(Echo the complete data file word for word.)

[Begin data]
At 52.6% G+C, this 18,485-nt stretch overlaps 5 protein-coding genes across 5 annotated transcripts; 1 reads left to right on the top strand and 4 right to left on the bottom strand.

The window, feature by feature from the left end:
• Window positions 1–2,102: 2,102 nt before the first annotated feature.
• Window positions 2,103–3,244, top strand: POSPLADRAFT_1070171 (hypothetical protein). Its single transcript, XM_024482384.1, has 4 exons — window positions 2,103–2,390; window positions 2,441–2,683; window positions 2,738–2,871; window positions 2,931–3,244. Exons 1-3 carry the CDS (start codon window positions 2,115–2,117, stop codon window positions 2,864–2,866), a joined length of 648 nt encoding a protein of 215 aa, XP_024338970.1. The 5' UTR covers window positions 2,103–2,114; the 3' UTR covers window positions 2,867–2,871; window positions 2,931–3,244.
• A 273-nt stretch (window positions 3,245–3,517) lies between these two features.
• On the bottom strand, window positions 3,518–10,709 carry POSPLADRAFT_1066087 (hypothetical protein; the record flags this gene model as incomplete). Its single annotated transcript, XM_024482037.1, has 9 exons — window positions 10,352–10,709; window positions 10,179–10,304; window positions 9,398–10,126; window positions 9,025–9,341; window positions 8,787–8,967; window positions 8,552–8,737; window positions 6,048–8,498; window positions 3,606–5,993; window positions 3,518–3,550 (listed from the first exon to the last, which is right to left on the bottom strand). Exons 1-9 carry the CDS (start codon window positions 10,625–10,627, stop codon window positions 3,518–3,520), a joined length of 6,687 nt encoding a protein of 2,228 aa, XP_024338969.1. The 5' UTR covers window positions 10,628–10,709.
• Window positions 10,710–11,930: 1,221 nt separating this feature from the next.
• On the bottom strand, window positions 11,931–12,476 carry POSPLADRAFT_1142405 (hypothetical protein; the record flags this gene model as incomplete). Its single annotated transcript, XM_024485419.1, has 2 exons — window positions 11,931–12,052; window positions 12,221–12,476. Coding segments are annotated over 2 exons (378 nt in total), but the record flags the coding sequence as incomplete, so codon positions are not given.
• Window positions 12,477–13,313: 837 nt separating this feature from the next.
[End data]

At 52.6% G+C, this 18,485-nt stretch overlaps 5 protein-coding genes across 5 annotated transcripts; 1 reads left to right on the top strand and 4 right to left on the bottom strand.

The window, feature by feature from the left end:
• Window positions 1–2,102: 2,102 nt before the first annotated feature.
• Window positions 2,103–3,244, top strand: POSPLADRAFT_1070171 (hypothetical protein). Its single transcript, XM_024482384.1, has 4 exons — window positions 2,103–2,390; window positions 2,441–2,683; window positions 2,738–2,871; window positions 2,931–3,244. Exons 1-3 carry the CDS (start codon window positions 2,115–2,117, stop codon window positions 2,864–2,866), a joined length of 648 nt encoding a protein of 215 aa, XP_024338970.1. The 5' UTR covers window positions 2,103–2,114; the 3' UTR covers window positions 2,867–2,871; window positions 2,931–3,244.
• A 273-nt stretch (window positions 3,245–3,517) lies between these two features.
• On the bottom strand, window positions 3,518–10,709 carry POSPLADRAFT_1066087 (hypothetical protein; the record flags this gene model as incomplete). Its single annotated transcript, XM_024482037.1, has 9 exons — window positions 10,352–10,709; window positions 10,179–10,304; window positions 9,398–10,126; window positions 9,025–9,341; window positions 8,787–8,967; window positions 8,552–8,737; window positions 6,048–8,498; window positions 3,606–5,993; window positions 3,518–3,550 (listed from the first exon to the last, which is right to left on the bottom strand). Exons 1-9 carry the CDS (start codon window positions 10,625–10,627, stop codon window positions 3,518–3,520), a joined length of 6,687 nt encoding a protein of 2,228 aa, XP_024338969.1. The 5' UTR covers window positions 10,628–10,709.
• Window positions 10,710–11,930: 1,221 nt separating this feature from the next.
• On the bottom strand, window positions 11,931–12,476 carry POSPLADRAFT_1142405 (hypothetical protein; the record flags this gene model as incomplete). Its single annotated transcript, XM_024485419.1, has 2 exons — window positions 11,931–12,052; window positions 12,221–12,476. Coding segments are annotated over 2 exons (378 nt in total), but the record flags the coding sequence as incomplete, so codon positions are not given.
• Window positions 12,477–13,313: 837 nt separating this feature from the next.